The Easiest Way To Get Fuller Coverage When Blending Concealer

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Social media is full of viral beauty hacks, some advisable, and some airing on the side of regrettable."The hyper-virility built into TikTok's platform has given rise to warp-speed trend cycles of skincare, beauty, and wellness fads—with different trends more dubious than others," Fashion Snoops' director of culture, Carrera Kurnik, explained to Vogue. In 2021, for instance, using sea salt spray to clear acne flare-ups blew up on TikTok. Though not necessarily harmful, it had little-to-no benefit. "Sea salt water at best may help with mild skin inflammation and redness; I certainly do not consider this a viable treatment for acne nor would I recommend it," New York board-certified dermatologist Shari Marchbein, M.D., later told Allure. "I worry that those who do use this as treatment may end up delaying proper care from a board-certified dermatologist and get additional hyperpigmentation and potentially scarring as a result."


Other so-called "hacks" like teeth filing and DIY freckle tattoos had more dangerous implications. "Big Brother Australia" contestant Tilly Whitfield even ended up with scarring from attempting the latter, per The Cut. Before you experiment with any more viral trends – how can we forget that pink sauce recipe – do your research. Some hacks, like this fuller coverage concealer tip, might just end up changing your routine for the better.

Let your concealer set before blending out

Whether you're using full-coverage concealer or your favorite lightweight solution, a small amount of product goes a long way – you just need to know how to get the most out of it. According to @titilola.m on TikTok, letting your concealer set before blending is the key. After applying concealer, the creator recommends letting it dry on your skin for approximately two to five minutes. Using a brush, gently dab the product into your under eyes, carrying it out toward your temple. For durability, set it with two layers of powder.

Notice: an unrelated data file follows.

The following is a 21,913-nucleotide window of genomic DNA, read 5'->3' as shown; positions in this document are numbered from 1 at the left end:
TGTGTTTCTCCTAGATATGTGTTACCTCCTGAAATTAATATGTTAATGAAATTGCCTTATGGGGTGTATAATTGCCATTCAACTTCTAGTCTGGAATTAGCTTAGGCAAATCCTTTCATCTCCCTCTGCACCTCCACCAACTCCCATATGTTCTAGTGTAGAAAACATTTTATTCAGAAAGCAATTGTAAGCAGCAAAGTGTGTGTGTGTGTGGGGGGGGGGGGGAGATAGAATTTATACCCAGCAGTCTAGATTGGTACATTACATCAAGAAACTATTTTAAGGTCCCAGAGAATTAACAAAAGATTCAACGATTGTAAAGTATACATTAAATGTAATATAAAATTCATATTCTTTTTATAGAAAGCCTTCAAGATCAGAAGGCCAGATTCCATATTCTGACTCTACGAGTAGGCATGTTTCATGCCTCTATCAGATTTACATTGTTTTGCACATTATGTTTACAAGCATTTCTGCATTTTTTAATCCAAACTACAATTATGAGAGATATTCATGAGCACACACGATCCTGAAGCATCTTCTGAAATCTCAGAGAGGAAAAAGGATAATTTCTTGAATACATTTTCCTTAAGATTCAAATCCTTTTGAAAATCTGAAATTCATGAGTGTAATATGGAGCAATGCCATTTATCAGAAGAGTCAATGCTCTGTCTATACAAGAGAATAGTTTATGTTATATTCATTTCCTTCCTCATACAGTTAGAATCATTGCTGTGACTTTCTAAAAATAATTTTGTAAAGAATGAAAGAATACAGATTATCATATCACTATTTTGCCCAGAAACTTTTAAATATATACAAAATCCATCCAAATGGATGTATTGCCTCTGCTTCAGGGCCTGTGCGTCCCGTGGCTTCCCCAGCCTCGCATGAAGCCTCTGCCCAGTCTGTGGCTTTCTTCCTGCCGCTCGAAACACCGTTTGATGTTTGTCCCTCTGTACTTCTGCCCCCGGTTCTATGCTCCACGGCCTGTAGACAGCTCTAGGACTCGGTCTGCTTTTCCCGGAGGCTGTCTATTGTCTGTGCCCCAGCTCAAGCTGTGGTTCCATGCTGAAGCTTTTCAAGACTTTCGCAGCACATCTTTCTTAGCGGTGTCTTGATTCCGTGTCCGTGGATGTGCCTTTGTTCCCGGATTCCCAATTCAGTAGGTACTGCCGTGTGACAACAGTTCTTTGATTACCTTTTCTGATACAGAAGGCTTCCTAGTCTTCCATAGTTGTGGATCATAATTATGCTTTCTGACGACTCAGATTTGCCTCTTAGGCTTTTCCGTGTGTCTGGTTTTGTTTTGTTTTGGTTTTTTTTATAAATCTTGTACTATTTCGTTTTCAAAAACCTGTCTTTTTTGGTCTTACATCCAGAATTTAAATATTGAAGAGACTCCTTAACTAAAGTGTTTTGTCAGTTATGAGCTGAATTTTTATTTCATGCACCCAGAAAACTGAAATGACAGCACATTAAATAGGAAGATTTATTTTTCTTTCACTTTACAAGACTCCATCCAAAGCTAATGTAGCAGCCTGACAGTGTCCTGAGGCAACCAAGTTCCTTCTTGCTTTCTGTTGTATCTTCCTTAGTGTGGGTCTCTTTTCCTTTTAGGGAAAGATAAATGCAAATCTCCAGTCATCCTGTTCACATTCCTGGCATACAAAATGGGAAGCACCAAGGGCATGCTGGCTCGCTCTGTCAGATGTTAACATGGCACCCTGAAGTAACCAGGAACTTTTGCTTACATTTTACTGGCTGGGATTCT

Though Vogue Arabia corroborates this method, they recommend waiting between 10 and 20 minutes before blending. Over time, your natural body heat will cause the pigment to melt directly into your dark circles. Bustle calls this the "cooking" method. As it dries, the product will grow thicker, resulting in more coverage. The bottom line? Jawaria Khalid (@jawarshere on TikTok) reassures followers that there's no "right" concealer placement. Rather, it's all about how you use the product. Specifically, whether you let it set or not. As she notes, going straight into blending will take away most of the pigment – you'll get a lot more bang for your buck with just a little patience. 

A brush is the way to go for fuller coverage

For a dewy, sheer finish, use our go-to beauty blender. However, as demonstrated by TikTok creator @ckimorae, a brush is the way to go for full coverage. "If I want a seamless wash or blend, I love a sponge, but for saturation or precision, I use a brush," makeup artist Abraham Sprinkle informs InStyle. For starters, check out this Beauty Junkies Under Eye Concealer Brush on Amazon.


Byrdie also recommends prepping your skin with a primer and moisturizing cream for creaseless coverage. "Hydrating sensitive skin around the eye would not only help with lines but it will make your concealer stay on better," advises makeup artist Azra Red. "Otherwise, your skin will absorb moisture from the concealer and leave not-so-attractive powdery residue under the eye."

Next, before going in with your full-coverage concealer, erase dark circles with a color corrector. "Color correcting in makeup is the use of a pigment to counter or balance a discoloration of the skin to conceal that discoloration and make the skin appear even in color," New York City-based makeup artist and brow specialist William Scott tells Byrdie. Choose what color corrector is right for you depending on your skin tone and area of concern. For instance, "Orange color corrector is intended to neutralize dark spots, scars, under-eye circles, areas that may turn gray under foundation, or other stubborn and relatively cool-toned blemishes," says Scott, adding, "It is best suited for medium to dark-skinned people."